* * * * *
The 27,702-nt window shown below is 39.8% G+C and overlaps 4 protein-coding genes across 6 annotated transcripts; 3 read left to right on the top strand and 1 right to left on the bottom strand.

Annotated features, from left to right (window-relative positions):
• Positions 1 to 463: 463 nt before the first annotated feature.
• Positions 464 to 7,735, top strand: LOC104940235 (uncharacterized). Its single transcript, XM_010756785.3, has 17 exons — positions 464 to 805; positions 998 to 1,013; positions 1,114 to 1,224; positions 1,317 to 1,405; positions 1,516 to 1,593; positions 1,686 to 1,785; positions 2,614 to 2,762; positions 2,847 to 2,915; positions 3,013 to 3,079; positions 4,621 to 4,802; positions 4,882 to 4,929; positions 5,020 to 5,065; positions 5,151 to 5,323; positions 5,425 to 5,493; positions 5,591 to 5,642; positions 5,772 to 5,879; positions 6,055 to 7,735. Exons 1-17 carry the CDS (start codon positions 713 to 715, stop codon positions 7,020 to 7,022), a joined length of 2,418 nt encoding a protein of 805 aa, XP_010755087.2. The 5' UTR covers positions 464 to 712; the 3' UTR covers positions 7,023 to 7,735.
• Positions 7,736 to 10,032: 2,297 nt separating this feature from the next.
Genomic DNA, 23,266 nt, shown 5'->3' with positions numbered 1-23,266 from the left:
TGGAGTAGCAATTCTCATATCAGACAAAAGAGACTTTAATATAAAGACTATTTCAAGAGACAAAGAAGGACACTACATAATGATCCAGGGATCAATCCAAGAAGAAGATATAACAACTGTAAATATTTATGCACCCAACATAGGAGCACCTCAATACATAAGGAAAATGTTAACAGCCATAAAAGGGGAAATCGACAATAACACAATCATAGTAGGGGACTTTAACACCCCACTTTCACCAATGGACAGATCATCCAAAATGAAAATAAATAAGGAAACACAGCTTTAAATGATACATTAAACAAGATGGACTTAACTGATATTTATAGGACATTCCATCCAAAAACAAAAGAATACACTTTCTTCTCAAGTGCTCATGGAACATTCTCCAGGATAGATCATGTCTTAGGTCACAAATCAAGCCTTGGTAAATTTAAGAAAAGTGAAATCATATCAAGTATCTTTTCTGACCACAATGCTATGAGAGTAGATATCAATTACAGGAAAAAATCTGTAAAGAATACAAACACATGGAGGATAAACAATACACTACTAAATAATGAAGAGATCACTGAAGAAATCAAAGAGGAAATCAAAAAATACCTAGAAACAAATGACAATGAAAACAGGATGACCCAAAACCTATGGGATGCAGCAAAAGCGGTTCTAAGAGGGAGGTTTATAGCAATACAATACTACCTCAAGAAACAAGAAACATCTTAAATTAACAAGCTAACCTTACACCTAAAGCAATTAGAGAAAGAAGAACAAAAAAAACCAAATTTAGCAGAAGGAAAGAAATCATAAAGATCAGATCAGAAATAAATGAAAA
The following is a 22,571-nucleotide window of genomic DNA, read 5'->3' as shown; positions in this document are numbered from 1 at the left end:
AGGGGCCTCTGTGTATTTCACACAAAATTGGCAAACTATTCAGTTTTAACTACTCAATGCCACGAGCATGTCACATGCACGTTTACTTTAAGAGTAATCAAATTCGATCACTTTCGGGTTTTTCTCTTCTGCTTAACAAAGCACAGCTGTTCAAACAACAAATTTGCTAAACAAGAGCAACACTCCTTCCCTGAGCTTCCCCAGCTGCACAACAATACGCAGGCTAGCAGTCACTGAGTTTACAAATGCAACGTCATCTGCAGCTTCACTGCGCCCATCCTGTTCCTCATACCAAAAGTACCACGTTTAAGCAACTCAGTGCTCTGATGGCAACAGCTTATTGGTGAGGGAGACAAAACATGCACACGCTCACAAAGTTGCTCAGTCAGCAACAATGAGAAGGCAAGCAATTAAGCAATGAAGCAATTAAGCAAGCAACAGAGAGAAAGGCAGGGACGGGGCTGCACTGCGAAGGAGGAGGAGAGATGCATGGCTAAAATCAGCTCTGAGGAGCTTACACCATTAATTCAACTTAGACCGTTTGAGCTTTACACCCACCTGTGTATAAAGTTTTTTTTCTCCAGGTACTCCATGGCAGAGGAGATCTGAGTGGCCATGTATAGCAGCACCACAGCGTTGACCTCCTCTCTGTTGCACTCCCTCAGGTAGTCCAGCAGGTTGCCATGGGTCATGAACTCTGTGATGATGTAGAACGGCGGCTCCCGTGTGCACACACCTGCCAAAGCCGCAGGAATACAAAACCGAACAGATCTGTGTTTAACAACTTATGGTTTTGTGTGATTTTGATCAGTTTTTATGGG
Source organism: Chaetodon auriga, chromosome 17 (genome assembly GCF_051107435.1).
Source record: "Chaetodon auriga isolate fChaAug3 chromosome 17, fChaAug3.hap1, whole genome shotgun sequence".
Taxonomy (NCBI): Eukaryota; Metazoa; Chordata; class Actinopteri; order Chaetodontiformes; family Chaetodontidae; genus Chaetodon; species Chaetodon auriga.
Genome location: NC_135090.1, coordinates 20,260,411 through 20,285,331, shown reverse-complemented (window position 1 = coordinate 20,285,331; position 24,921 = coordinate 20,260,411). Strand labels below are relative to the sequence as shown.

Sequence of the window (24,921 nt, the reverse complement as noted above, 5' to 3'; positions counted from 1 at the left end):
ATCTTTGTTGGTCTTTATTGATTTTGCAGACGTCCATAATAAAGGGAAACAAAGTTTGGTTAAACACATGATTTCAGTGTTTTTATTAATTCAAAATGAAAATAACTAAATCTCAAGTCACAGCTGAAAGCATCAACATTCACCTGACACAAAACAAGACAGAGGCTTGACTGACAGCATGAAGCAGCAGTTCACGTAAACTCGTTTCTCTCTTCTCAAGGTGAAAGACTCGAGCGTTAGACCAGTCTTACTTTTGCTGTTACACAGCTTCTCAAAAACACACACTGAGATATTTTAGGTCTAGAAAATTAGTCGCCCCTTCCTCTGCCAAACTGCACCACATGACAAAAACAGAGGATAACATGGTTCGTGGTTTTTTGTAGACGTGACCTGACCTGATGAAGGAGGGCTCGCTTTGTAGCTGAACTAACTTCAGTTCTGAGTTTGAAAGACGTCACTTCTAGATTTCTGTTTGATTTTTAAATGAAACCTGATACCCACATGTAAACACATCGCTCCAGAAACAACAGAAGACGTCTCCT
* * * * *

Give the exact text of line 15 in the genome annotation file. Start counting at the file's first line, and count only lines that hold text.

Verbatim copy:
ATCTTTGTTGGTCTTTATTGATTTTGCAGACGTCCATAATAAAGGGAAACAAAGTTTGGTTAAACACATGATTTCAGTGTTTTTATTAATTCAAAATGAAAATAACTAAATCTCAAGTCACAGCTGAAAGCATCAACATTCACCTGACACAAAACAAGACAGAGGCTTGACTGACAGCATGAAGCAGCAGTTCACGTAAACTCGTTTCTCTCTTCTCAAGGTGAAAGACTCGAGCGTTAGACCAGTCTTACTTTTGCTGTTACACAGCTTCTCAAAAACACACACTGAGATATTTTAGGTCTAGAAAATTAGTCGCCCCTTCCTCTGCCAAACTGCACCACATGACAAAAACAGAGGATAACATGGTTCGTGGTTTTTTGTAGACGTGACCTGACCTGATGAAGGAGGGCTCGCTTTGTAGCTGAACTAACTTCAGTTCTGAGTTTGAAAGACGTCACTTCTAGATTTCTGTTTGATTTTTAAATGAAACCTGATACCCACATGTAAACACATCGCTCCAGAAACAACAGAAGACGTCTCCT